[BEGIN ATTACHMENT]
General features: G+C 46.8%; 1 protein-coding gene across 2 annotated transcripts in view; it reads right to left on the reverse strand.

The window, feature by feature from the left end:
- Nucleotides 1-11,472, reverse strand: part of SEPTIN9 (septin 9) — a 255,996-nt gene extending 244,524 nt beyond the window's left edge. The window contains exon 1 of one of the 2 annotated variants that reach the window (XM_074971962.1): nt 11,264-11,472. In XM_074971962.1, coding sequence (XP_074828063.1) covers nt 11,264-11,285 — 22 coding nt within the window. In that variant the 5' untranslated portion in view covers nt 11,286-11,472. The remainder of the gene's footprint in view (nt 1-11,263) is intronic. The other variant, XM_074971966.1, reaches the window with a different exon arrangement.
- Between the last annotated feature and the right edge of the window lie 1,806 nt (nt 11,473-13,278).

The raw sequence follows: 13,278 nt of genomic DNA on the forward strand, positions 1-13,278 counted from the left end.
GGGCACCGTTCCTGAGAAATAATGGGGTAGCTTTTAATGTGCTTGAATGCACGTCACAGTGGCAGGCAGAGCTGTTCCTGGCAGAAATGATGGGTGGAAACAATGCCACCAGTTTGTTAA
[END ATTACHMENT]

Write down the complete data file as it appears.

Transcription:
General features: G+C 46.8%; 1 protein-coding gene across 2 annotated transcripts in view; it reads right to left on the reverse strand.

The window, feature by feature from the left end:
- Nucleotides 1-11,472, reverse strand: part of SEPTIN9 (septin 9) — a 255,996-nt gene extending 244,524 nt beyond the window's left edge. The window contains exon 1 of one of the 2 annotated variants that reach the window (XM_074971962.1): nt 11,264-11,472. In XM_074971962.1, coding sequence (XP_074828063.1) covers nt 11,264-11,285 — 22 coding nt within the window. In that variant the 5' untranslated portion in view covers nt 11,286-11,472. The remainder of the gene's footprint in view (nt 1-11,263) is intronic. The other variant, XM_074971966.1, reaches the window with a different exon arrangement.
- Between the last annotated feature and the right edge of the window lie 1,806 nt (nt 11,473-13,278).

The raw sequence follows: 13,278 nt of genomic DNA on the forward strand, positions 1-13,278 counted from the left end.
GGGCACCGTTCCTGAGAAATAATGGGGTAGCTTTTAATGTGCTTGAATGCACGTCACAGTGGCAGGCAGAGCTGTTCCTGGCAGAAATGATGGGTGGAAACAATGCCACCAGTTTGTTAA